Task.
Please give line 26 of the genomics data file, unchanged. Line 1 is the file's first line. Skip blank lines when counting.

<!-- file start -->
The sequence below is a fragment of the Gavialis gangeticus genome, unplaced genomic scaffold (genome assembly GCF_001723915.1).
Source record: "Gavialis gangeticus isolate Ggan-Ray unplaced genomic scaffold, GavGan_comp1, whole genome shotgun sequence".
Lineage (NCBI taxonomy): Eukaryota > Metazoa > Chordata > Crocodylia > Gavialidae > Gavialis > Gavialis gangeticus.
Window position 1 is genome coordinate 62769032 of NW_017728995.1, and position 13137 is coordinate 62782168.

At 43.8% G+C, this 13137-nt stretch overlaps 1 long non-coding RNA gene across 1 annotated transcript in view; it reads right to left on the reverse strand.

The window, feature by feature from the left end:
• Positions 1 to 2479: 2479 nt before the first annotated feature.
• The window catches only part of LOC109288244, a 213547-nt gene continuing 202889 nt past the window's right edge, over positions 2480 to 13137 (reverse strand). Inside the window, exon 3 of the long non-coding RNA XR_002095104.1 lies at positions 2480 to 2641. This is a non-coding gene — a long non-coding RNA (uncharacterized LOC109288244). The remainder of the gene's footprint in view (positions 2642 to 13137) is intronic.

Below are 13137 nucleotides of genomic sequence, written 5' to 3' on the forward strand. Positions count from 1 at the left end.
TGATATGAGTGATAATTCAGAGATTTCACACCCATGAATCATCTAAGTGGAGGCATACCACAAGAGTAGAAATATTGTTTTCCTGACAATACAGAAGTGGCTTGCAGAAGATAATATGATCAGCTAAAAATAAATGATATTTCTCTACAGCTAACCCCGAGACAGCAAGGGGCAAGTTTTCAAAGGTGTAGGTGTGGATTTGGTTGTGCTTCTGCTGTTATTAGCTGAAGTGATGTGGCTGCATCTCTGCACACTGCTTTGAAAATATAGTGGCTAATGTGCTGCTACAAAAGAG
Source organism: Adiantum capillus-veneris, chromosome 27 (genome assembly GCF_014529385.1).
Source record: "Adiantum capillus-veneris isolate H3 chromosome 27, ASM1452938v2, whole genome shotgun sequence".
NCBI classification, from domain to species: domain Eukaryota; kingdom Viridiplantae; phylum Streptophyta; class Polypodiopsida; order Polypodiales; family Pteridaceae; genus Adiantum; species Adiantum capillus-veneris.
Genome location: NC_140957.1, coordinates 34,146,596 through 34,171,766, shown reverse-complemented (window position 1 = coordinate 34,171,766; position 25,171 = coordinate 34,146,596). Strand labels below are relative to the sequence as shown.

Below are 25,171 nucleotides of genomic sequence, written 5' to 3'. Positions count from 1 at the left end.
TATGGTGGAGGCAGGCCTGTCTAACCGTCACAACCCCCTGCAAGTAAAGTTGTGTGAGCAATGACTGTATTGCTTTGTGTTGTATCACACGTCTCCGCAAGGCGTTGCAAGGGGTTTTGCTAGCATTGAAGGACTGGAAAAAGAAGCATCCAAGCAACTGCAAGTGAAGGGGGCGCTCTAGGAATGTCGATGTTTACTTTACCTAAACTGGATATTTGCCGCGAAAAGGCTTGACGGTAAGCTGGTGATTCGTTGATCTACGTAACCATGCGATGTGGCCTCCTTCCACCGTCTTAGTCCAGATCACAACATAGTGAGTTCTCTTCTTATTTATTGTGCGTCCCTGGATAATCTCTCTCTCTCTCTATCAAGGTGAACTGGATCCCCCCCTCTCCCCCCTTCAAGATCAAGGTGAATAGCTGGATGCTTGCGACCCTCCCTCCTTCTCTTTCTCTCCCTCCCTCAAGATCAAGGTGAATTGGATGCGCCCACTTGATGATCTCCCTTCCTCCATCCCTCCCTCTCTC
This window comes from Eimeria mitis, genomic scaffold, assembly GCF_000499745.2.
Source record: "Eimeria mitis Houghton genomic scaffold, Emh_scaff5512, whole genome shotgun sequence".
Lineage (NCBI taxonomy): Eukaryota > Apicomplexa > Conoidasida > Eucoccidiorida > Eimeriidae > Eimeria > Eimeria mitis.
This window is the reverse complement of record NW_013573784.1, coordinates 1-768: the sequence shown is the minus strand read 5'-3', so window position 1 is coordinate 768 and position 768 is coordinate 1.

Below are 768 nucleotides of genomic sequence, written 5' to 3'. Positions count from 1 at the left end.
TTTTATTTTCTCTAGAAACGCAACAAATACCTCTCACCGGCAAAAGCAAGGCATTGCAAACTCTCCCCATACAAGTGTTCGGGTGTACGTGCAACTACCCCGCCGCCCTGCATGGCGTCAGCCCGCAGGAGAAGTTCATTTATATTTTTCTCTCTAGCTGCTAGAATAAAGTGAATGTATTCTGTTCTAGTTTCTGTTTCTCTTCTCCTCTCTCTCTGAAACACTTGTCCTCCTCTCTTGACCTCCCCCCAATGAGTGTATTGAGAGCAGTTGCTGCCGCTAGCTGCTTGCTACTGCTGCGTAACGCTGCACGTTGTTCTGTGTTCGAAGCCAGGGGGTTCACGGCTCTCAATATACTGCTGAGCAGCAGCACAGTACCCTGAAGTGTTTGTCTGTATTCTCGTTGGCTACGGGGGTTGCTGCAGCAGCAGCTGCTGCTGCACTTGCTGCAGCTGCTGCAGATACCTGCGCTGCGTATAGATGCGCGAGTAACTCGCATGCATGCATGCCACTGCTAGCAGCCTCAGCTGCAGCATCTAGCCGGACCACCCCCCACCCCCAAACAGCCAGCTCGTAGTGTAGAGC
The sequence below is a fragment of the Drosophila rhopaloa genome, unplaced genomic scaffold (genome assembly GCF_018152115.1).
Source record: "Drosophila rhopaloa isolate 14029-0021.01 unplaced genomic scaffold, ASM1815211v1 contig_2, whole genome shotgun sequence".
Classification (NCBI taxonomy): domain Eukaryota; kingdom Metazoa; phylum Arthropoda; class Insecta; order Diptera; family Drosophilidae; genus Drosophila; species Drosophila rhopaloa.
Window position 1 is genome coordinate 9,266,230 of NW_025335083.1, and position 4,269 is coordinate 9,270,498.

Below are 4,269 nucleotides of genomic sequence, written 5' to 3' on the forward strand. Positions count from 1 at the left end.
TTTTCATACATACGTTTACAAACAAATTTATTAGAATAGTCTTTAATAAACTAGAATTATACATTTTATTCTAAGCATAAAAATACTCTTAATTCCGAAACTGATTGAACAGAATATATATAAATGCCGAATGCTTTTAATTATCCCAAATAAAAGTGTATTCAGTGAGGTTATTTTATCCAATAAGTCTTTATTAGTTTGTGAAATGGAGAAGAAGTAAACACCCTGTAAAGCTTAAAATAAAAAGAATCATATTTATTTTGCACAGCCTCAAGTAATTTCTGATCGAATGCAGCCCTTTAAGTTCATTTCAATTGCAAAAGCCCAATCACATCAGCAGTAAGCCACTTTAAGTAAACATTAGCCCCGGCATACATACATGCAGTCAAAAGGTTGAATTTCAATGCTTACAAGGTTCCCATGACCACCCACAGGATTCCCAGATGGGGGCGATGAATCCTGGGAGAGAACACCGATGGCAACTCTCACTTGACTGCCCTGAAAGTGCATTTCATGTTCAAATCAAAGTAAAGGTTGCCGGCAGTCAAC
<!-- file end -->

Window position 1 is genome coordinate 9,266,230 of NW_025335083.1, and position 4,269 is coordinate 9,270,498.